Giddily juxtaposed somewhere halfway between pretentious performance piece and legitimate cinema, Matthew Barney - the modern-day minimalist Duchamp (although Barney has replaced Duchamp's dirty urinal with the industrially smooth and spotless, and equal audacity of a phallic universe full of erotic comedy and the ritualistic Orientalism of petrified whale shit and solidified petroleum jelly) - has created a surreal near masterpiece with equal parts uselessness and gorgeousness.
Full of the typical Barney-esque bravura of satyriasis, Drawing Restraint 9 - the long anticipated movie-azation of a decades long sculpture installation - flecks along with a questioned attitude of why and/or what for (a random sampling of comments from the frustrated and somewhat irritated audience members leaving the theatre acts as a sort of Rosetta Stone of the uninitiated and unimaginative) but it is quickly overcome - almost coup d'etat like - by the visual and audible power of art for art's sake. As much as some critics want to toss it off as an unnecessary enigma of a film, I have the overwhelming desire - a satyriasis of my own - to hail the film as a trumpet blowing, Jericho tumbling triumph of over-sensory titillation.
The story - which is far less important in literal terms than in allegory and symbolism - involves an occidental couple (and this is how they are billed in the closing credits) played with a divergent orthodoxy by Barney and real life wife Björk (who also supplys the films jaunty haunty soundtrack), who are invited aboard a Japanese whaling ship for some ill-known reason - that may or may not be revealed by film's end.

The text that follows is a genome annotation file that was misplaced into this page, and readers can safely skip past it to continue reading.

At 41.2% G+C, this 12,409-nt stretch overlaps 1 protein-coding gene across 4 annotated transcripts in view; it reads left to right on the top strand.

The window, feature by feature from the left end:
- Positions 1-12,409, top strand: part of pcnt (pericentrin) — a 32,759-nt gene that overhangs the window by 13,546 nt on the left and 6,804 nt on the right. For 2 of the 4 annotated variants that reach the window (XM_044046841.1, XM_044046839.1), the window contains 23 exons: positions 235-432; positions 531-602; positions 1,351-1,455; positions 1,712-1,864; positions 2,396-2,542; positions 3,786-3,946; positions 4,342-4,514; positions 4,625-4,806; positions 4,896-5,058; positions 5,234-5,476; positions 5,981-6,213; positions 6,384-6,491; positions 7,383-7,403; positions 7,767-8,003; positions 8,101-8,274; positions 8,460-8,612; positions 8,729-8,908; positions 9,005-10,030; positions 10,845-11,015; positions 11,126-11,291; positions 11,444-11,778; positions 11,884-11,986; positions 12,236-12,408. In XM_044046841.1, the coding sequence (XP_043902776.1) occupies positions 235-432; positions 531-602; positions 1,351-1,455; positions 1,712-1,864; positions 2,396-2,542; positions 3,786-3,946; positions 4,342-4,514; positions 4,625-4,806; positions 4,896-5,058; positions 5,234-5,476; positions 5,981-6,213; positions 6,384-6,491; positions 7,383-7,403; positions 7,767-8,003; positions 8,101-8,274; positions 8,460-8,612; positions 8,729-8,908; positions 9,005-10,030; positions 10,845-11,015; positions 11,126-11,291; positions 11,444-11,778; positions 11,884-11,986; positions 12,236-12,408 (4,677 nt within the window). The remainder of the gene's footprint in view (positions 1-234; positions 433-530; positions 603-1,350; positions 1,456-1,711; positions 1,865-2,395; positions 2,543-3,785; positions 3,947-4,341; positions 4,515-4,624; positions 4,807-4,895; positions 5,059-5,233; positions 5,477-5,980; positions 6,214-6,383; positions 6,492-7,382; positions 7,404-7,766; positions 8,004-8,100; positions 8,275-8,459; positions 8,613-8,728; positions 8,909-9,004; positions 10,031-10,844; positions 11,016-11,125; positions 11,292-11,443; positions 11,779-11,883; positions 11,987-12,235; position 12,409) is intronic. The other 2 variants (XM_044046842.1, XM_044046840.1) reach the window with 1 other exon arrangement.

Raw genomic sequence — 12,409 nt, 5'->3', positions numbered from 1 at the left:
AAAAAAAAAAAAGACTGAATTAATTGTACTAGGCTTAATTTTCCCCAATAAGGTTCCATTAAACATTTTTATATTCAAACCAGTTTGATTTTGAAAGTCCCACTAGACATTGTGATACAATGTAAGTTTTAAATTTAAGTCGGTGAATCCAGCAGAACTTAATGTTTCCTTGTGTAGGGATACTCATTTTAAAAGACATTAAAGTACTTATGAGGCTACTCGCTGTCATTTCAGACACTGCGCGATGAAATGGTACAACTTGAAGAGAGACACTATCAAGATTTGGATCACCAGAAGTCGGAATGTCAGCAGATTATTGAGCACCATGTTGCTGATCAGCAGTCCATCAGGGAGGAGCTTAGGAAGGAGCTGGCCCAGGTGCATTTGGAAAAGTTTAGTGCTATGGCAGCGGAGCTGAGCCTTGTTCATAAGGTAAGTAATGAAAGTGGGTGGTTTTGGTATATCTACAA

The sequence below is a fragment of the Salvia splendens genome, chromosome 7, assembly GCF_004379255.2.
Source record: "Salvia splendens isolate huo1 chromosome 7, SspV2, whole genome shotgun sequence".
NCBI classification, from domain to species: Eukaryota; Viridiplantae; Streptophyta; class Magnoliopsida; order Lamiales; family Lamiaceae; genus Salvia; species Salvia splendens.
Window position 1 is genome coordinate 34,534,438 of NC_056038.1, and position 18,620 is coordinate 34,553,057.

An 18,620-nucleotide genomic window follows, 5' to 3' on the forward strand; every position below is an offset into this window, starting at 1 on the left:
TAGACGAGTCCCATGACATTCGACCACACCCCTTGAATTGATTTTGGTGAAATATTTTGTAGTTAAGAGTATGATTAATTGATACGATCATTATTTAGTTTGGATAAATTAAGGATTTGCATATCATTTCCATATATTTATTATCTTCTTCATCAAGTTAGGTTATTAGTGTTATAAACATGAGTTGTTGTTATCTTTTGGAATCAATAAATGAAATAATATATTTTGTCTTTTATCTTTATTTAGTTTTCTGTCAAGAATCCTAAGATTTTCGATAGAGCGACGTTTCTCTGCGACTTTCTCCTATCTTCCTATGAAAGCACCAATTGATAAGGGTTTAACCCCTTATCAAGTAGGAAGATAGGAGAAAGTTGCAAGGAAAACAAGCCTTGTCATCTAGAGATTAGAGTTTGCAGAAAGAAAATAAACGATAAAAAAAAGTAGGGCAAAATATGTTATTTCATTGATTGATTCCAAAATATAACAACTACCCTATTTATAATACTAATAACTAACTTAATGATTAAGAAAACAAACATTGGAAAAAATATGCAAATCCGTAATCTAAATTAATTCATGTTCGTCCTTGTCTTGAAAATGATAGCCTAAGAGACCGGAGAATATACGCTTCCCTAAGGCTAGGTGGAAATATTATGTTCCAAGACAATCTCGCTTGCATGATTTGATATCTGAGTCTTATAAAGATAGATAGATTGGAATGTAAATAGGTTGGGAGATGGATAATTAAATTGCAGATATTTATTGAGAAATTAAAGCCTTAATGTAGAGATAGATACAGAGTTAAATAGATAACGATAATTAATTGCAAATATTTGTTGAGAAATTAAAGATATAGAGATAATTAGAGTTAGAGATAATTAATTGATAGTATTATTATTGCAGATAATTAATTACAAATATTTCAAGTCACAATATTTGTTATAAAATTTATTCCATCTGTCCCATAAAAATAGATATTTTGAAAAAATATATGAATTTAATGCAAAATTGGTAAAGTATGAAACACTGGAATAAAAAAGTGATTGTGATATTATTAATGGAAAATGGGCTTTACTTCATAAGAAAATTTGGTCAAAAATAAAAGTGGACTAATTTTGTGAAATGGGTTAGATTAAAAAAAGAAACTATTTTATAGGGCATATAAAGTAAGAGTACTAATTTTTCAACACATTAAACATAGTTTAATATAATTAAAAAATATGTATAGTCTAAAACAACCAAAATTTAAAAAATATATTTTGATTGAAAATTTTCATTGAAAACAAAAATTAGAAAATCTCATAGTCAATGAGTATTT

Both bizarre and beautiful, Barney's film - full of ritual baths (Björk naked in a pool of water, bobbing for oranges), oyster diving (a Busby Berkeley style cacophony of heavy breathing and far away drumbeats), the creation of a large symbolic mold of petroleum jelly aboard ship (rebirth symbolism perhaps?), Japanophilic parades and meals served with a Cronenbergian palate - insinuates itself as a visual vicissitude of surreal comedia and an erotic transformation from almost Earthly to otherworldly - all wrapped up with the knife-wielding metamorphosotic finale between Barney and Björk, where they both figuratively and literally dine upon each others flesh as if it were sushi.
Unnecessary? Perhaps, but then the beauty of art needs no validation to concrete itself into a necessary reality - for art is its own validation. [04/17/06]